US 4764355 A
Metal candle-type gap filters are used to remove particles from a hot gas stream containing sulfur oxides so that, in the filter cake which is built up upon the candle filters, the sorption reaction can continue as the hot gas stream passes through the filter.
1. A method of removing sulfur oxides from a hot gas stream, comprising the steps of:
(a) providing a plurality of metallic candle filters in an upright orientation with a filter-gap width between 0.05 and 0.15 mm and suspended from a common support in a filter chamber;
(b) feeding a hot gas stream containing sulfur oxides to said filter chamber;
(c) treating said hot gas stream with at least one particulate additive selected from the group which consists of calcium hydroxide, calcium carbonate, ferric hydroxide, activated carbon, activated coke, silicon oxide, aluminum oxide and aluminum silicate and of a particle size between 0.05 and 0.3 mm to cause sorption of said sulfur oxides on particles of said additive;
(d) depositing said particles in filter cakes on said candle filters and, upon the formation of said filter cakes, permitting said hot gas stream to flow through said filter cakes so that sulfur oxides in said gas stream react in a sorption reaction with the particles forming the filter cake; and
(e) intermittently rapping said candle filters to remove filter cake therefrom and discharging from said chamber material from filter cake removed from said candle filters.
2. The method defined in claim 1 wheren said hot gas stream is treated with said particulate additive by depositing said particulate additive on said candle filters at least in part prior to the passage of said hot gas stream through said candle filters.
3. The method defined in claim 1 wherein said hot gas stream is treated with said particulate additive by metering said particulate additive into a combustion process in which said hot gas stream is produced as a flue gas before said hot gas stream enters said chamber.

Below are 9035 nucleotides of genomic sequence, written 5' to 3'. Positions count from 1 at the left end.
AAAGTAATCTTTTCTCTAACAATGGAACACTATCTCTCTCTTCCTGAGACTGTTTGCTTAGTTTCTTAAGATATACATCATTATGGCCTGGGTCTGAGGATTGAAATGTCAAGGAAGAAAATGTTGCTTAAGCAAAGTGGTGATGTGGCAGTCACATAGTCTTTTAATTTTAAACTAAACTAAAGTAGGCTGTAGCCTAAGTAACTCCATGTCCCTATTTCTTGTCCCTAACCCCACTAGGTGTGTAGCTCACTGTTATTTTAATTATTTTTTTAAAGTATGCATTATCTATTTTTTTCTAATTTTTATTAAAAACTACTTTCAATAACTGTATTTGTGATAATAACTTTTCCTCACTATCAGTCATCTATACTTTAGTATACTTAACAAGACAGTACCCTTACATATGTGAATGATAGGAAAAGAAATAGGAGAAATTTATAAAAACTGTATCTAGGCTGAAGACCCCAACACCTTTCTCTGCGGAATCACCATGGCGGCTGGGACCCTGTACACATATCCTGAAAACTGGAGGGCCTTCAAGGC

4. The method define in claim 1 wherein said hot gas stream is treated with said particulate additive by metering said particulate additive into said chamber.
5. The method defined in claim 1 wherein said hot gas stream is recirculated through said candle filters to build up said filter cakes before hot gas from said stream is discharged free from particulates and sulfur oxides.
This application is a National phase application corresponding to PCT/EP86/00447 filed July 29, 1986 and based, in turn, on a German National application P 35 29 272.5 filed Aug. 16, 1985.
This invention relates to a process for the simultaneous removal of solid and gaseous noxious matter from hot sulphur-containing gases, by means of filters on which a filter cake is deposited.
It is known that dust removal by filtration can also be used for desulphurization. In that case alkaline additives such as calcium hydroxide are added to the gas stream in order to bind sulphur oxides (W. Schulteβ, Brennstoff-Warme-Kraft, Vol. 36 (1984), No. 10, p. 420-426). After reaction, these additives must be removed, together with the dust, from the gas stream. To this end, fabric filters are used so that filtration takes place within and on the forming filter cake. It has been found that the reaction of Ca(OH).sub.2 with SO.sub.2 is substantially boosted by continued reaction in the filter.
In fabric filters, however, an irreversible deposit of ultrafine particles in the filter fabric takes place (irreversible partial plugging). The resulting high pressure drop and high cleaning-cycle frequency result in excessive wear. Furthermore, the known fabric filters can only be run at operation temperatures of up to approx. 250 Brennstoff-Warme-Kraft, Vol. 36 (1984), No. 10, p. 422), and in particular in case of high solids concentrations, an upstream preliminary separation step may become necessary.
The object of the invention is to improve methods of separating solid and gaseous noxious matter from hot gases in a way that the above mentioned draw-backs as well as the necessity of a preliminary separation step are avoided.